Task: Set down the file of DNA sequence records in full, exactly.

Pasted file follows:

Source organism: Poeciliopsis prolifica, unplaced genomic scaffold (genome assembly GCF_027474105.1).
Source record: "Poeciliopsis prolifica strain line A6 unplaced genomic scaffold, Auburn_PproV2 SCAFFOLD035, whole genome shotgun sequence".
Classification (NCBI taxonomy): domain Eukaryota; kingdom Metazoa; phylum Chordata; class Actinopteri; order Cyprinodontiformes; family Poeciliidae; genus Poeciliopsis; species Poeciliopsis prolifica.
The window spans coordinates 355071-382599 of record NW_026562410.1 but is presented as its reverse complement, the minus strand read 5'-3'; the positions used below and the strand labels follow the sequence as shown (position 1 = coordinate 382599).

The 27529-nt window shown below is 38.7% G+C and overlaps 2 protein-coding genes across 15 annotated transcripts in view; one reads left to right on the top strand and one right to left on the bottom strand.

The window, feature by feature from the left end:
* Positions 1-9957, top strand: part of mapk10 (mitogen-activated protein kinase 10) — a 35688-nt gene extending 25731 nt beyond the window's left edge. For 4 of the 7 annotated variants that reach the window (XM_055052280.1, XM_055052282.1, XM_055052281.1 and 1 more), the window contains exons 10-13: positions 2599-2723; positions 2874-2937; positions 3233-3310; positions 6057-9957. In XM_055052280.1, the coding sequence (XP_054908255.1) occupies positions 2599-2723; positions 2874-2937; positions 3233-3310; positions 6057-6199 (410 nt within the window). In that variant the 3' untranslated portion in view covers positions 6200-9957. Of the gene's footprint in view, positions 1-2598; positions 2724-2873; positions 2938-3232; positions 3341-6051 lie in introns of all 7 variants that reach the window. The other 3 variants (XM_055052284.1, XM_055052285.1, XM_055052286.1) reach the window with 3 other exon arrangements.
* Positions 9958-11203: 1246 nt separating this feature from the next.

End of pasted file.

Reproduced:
Source organism: Poeciliopsis prolifica, unplaced genomic scaffold (genome assembly GCF_027474105.1).
Source record: "Poeciliopsis prolifica strain line A6 unplaced genomic scaffold, Auburn_PproV2 SCAFFOLD035, whole genome shotgun sequence".
Classification (NCBI taxonomy): domain Eukaryota; kingdom Metazoa; phylum Chordata; class Actinopteri; order Cyprinodontiformes; family Poeciliidae; genus Poeciliopsis; species Poeciliopsis prolifica.
The window spans coordinates 355071-382599 of record NW_026562410.1 but is presented as its reverse complement, the minus strand read 5'-3'; the positions used below and the strand labels follow the sequence as shown (position 1 = coordinate 382599).

The 27529-nt window shown below is 38.7% G+C and overlaps 2 protein-coding genes across 15 annotated transcripts in view; one reads left to right on the top strand and one right to left on the bottom strand.

The window, feature by feature from the left end:
* Positions 1-9957, top strand: part of mapk10 (mitogen-activated protein kinase 10) — a 35688-nt gene extending 25731 nt beyond the window's left edge. For 4 of the 7 annotated variants that reach the window (XM_055052280.1, XM_055052282.1, XM_055052281.1 and 1 more), the window contains exons 10-13: positions 2599-2723; positions 2874-2937; positions 3233-3310; positions 6057-9957. In XM_055052280.1, the coding sequence (XP_054908255.1) occupies positions 2599-2723; positions 2874-2937; positions 3233-3310; positions 6057-6199 (410 nt within the window). In that variant the 3' untranslated portion in view covers positions 6200-9957. Of the gene's footprint in view, positions 1-2598; positions 2724-2873; positions 2938-3232; positions 3341-6051 lie in introns of all 7 variants that reach the window. The other 3 variants (XM_055052284.1, XM_055052285.1, XM_055052286.1) reach the window with 3 other exon arrangements.
* Positions 9958-11203: 1246 nt separating this feature from the next.